By Kiel Phegley
After the award-winning creative team of writer Ed Brubaker and artist Michael Lark bid an over-sized farewell to Matt Murdock in DAREDEVIL #500, THUNDERBOLTS writer Andy Diggle steps into the breach for a tour through Hell's Kitchen.
Known for gritty action and uncompromising characters, Diggle stands poised to be the latest in a long line of great writers to bring solid crime chops to DD's super hero world; we picked the writer's brain on his involvement with the series and his plans for Murdock's life in an exclusive first interview.
Marvel.com: Andy, what brought you onto this book? I don't think any of the readers were upset to hear you'd be coming on, but the news did come kind of out of the blue. Did this happen pretty quickly for you?
Andy Diggle: It was pretty much out of the blue, to be honest. I had planned on spending 2009 cooking up some creator-owned projects, and I'd pretty much made up my mind that I wouldn't be taking on any more company-owned books beyond THUNDERBOLTS. And then [editor] Warren Simons rang me up and offered me DAREDEVIL! I nearly fell off my chair. It was such a vote of confidence in me from Marvel, and it was incredibly flattering. All my indie book plans went on hold right there and then. Anything else, I would have had to think twice. But DAREDEVIL? No way. I guess I need to stop making myself promises I'm not going to keep.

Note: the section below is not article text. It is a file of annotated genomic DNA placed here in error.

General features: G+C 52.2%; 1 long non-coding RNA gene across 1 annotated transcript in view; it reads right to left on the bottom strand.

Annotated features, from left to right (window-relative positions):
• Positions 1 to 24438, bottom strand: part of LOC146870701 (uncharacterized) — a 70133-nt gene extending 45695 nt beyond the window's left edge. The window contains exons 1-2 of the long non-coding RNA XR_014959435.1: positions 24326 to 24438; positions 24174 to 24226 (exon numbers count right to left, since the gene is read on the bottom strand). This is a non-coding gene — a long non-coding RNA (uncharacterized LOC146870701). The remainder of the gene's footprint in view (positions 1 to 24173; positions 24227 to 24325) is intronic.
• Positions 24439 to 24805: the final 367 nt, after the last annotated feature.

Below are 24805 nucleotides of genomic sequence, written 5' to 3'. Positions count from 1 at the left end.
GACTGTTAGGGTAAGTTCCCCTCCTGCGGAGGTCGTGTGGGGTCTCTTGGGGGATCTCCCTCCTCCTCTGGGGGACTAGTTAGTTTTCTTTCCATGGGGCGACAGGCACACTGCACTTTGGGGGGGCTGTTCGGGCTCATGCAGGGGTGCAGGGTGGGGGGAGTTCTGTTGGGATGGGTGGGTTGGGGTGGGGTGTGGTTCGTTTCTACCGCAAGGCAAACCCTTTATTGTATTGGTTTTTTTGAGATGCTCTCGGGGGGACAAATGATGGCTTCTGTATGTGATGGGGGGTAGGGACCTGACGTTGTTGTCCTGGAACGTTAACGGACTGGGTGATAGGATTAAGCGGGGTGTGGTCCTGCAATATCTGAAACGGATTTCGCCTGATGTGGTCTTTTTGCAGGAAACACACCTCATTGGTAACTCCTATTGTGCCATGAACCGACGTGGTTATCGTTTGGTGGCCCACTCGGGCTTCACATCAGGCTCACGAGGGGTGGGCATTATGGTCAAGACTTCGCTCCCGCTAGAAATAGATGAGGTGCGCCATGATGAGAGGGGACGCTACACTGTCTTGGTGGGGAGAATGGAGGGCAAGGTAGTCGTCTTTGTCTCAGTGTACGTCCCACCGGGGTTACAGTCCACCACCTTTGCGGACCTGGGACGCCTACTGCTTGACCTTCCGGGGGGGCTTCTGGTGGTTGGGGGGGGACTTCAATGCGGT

Marvel.com: It's hard to imagine a Marvel comic with a higher creative pedigree than DAREDEVIL. I'm sure this is the question you're going to be getting asked more than any other, but was there any nervousness or stage fright for you in taking on this project?
Andy Diggle: Are you kidding? Being the guy to follow Brian Bendis and Ed Brubaker on DAREDEVIL—those are some insanely big shoes to fill. But, y'know, stage fright is healthy. When you start taking these [kinds] of opportunities for granted, that's when you should probably go and
find something else to do for a living. I'm just going to bring my own voice to the book and have some fun with it, and I think the readers will too.